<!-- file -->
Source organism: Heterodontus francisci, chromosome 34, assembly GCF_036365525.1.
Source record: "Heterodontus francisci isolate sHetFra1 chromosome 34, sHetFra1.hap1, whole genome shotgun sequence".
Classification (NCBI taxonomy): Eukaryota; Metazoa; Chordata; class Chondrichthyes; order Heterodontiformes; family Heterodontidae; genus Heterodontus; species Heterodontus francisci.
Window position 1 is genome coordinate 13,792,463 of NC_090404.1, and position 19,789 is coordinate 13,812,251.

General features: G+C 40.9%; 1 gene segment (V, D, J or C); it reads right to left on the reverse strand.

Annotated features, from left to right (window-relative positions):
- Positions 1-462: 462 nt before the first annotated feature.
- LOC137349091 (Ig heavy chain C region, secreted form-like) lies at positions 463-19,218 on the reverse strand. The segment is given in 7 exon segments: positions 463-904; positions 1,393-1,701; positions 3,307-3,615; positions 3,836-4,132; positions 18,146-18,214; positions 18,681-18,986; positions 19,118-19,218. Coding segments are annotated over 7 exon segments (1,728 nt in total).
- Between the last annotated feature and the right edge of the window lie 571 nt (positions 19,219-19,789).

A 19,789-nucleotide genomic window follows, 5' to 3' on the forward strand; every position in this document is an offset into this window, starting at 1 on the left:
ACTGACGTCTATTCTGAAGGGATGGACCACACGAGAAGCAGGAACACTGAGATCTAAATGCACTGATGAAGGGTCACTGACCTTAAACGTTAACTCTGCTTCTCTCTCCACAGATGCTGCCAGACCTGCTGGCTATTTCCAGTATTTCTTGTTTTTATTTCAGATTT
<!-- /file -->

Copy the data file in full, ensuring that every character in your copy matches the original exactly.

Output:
Source organism: Heterodontus francisci, chromosome 34, assembly GCF_036365525.1.
Source record: "Heterodontus francisci isolate sHetFra1 chromosome 34, sHetFra1.hap1, whole genome shotgun sequence".
Classification (NCBI taxonomy): Eukaryota; Metazoa; Chordata; class Chondrichthyes; order Heterodontiformes; family Heterodontidae; genus Heterodontus; species Heterodontus francisci.
Window position 1 is genome coordinate 13,792,463 of NC_090404.1, and position 19,789 is coordinate 13,812,251.

General features: G+C 40.9%; 1 gene segment (V, D, J or C); it reads right to left on the reverse strand.

Annotated features, from left to right (window-relative positions):
- Positions 1-462: 462 nt before the first annotated feature.
- LOC137349091 (Ig heavy chain C region, secreted form-like) lies at positions 463-19,218 on the reverse strand. The segment is given in 7 exon segments: positions 463-904; positions 1,393-1,701; positions 3,307-3,615; positions 3,836-4,132; positions 18,146-18,214; positions 18,681-18,986; positions 19,118-19,218. Coding segments are annotated over 7 exon segments (1,728 nt in total).
- Between the last annotated feature and the right edge of the window lie 571 nt (positions 19,219-19,789).

A 19,789-nucleotide genomic window follows, 5' to 3' on the forward strand; every position in this document is an offset into this window, starting at 1 on the left:
ACTGACGTCTATTCTGAAGGGATGGACCACACGAGAAGCAGGAACACTGAGATCTAAATGCACTGATGAAGGGTCACTGACCTTAAACGTTAACTCTGCTTCTCTCTCCACAGATGCTGCCAGACCTGCTGGCTATTTCCAGTATTTCTTGTTTTTATTTCAGATTT